The fourteenth-century church in the village of Badgworth, mentioned above, in central Somerset near the town of Axbridge, is dedicated to St. Congar. Its oldest part is the north chapel, and it is a mixture of the Perpendicular and Decorated Gothic styles. The nave, tower and windows are of the fifteenth and sixteenth centuries. One of the gems is the chancel floor with its patterned design. The stained glass window above the altar is mainly dedicated to the life of Christ, but its right top panel is dedicated to the heavenly patron—St. Congar; it bears the inscription: “Sanctus Congar, Anchorite.” Some of the church fittings predate the current building and may have been preserved from the previous church. The font in the nave is from the thirteenth century, some benches with poppy heads are from the fifteenth century, and the pulpit is Jacobean. The church stands on the edge of the village, and a prominent view of it opens from the fields nearby (this information kindly provided by St. Congar’s parish, Badgworth).
The Museum of Somerset in Taunton, the county town of Somerset, has a sculpture of St. Congar. It was once housed in the church of Congresbury and was discovered and identified by the archeologist Michael Aston (1946—2013).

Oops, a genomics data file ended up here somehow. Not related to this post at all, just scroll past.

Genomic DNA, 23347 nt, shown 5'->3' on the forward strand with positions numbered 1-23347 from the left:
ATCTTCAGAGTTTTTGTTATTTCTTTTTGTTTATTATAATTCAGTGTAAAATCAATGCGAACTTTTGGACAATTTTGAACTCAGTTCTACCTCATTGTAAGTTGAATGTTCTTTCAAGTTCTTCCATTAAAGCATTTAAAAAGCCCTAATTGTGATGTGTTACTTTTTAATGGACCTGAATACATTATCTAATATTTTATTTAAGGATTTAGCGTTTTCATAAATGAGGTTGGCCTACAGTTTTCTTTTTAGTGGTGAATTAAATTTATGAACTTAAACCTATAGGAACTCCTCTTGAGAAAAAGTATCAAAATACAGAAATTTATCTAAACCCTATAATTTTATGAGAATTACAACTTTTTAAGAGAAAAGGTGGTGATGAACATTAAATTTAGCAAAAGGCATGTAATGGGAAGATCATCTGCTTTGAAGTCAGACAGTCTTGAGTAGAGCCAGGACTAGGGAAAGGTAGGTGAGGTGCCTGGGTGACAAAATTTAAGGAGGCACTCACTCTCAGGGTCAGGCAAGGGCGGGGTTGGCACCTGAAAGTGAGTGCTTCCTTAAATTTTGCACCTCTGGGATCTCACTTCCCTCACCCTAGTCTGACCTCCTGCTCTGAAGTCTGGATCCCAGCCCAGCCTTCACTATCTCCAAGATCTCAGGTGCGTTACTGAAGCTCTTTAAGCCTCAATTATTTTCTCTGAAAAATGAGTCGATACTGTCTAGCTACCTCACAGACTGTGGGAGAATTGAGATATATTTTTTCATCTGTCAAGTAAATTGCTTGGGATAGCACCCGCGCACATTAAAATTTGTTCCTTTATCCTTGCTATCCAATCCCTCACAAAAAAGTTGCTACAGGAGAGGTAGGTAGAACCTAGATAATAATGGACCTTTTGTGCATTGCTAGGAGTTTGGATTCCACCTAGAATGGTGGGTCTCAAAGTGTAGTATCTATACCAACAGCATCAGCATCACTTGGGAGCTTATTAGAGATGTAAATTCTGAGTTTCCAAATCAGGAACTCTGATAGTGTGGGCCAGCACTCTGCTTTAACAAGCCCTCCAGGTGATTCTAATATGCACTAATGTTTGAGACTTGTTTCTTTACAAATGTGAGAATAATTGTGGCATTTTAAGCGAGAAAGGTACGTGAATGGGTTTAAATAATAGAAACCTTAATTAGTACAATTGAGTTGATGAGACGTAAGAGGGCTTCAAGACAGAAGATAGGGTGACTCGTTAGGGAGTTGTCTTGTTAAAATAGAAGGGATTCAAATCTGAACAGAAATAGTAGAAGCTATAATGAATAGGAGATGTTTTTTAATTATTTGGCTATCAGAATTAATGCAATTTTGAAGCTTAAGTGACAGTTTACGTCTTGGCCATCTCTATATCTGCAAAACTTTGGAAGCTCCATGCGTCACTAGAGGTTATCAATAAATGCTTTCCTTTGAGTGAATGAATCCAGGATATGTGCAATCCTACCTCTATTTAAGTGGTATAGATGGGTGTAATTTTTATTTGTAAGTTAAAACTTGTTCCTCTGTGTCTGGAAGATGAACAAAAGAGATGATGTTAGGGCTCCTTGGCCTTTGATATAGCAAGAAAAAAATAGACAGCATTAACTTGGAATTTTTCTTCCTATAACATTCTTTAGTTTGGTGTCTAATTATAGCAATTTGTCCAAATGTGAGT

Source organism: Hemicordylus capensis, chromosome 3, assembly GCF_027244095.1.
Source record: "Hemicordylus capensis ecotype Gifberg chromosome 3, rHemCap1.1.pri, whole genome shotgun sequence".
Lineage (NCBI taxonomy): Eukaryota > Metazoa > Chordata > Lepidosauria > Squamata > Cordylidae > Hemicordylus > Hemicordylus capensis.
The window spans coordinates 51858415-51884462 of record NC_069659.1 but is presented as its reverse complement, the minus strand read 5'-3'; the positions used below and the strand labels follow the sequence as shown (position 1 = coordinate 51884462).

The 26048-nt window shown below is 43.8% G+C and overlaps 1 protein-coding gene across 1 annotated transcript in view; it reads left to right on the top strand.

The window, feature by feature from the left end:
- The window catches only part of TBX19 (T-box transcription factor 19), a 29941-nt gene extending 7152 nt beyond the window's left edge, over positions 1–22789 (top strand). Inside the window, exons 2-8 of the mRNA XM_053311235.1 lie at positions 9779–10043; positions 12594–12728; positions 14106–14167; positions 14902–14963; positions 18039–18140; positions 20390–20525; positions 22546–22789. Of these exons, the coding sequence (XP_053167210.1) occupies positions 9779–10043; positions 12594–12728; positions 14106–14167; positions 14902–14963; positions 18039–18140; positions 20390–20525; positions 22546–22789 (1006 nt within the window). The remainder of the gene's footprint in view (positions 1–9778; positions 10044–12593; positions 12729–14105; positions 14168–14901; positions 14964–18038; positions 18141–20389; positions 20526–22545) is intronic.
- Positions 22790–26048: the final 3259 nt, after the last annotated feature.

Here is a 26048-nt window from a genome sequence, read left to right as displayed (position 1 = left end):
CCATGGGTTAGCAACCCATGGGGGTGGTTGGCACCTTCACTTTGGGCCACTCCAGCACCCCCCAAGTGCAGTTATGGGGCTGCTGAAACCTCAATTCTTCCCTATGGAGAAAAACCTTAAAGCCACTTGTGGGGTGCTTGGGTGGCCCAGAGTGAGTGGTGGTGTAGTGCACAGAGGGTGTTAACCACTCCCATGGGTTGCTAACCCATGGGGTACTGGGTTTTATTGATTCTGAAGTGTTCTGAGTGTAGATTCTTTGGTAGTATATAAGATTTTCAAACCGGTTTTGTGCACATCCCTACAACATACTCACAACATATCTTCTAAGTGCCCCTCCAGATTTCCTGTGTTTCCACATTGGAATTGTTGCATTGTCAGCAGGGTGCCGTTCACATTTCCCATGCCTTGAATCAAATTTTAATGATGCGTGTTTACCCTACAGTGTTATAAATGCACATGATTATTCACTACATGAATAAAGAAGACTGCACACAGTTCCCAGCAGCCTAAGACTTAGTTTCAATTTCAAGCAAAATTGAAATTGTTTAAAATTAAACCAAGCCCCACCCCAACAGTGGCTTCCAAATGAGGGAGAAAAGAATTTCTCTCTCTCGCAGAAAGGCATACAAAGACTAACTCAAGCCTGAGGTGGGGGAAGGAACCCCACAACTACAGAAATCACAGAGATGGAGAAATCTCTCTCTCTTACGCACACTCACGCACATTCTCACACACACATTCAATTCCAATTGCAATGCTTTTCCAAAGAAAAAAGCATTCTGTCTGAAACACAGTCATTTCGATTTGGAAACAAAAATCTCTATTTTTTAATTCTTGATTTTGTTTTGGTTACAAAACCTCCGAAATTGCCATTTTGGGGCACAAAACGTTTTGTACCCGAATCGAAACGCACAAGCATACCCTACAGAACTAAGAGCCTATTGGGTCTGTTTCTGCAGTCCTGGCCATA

A beautiful church in the Welsh town of Llangefni on Anglesey is dedicated to our saint. Originally the town was called “Llangyngar”—that is, “church of St. Cyngar”. The church dates back to the nineteenth-century and stands at the entrance to the Dingle nature reserve just north of the town. The parish church in the small village of Hope in Flintshire in northeast Wales close to the English border is dedicated to St. Cynfarch (who lived in the fifth century) and St. Cyngar. Finally, the parish church in the village of Borth-y-Gest in the town of Porthmadog in the Welsh county Gwynedd is dedicated to St. Cyngar.
Venerable Martyr Decuman of Dunster
Commemorated: August 27/September 9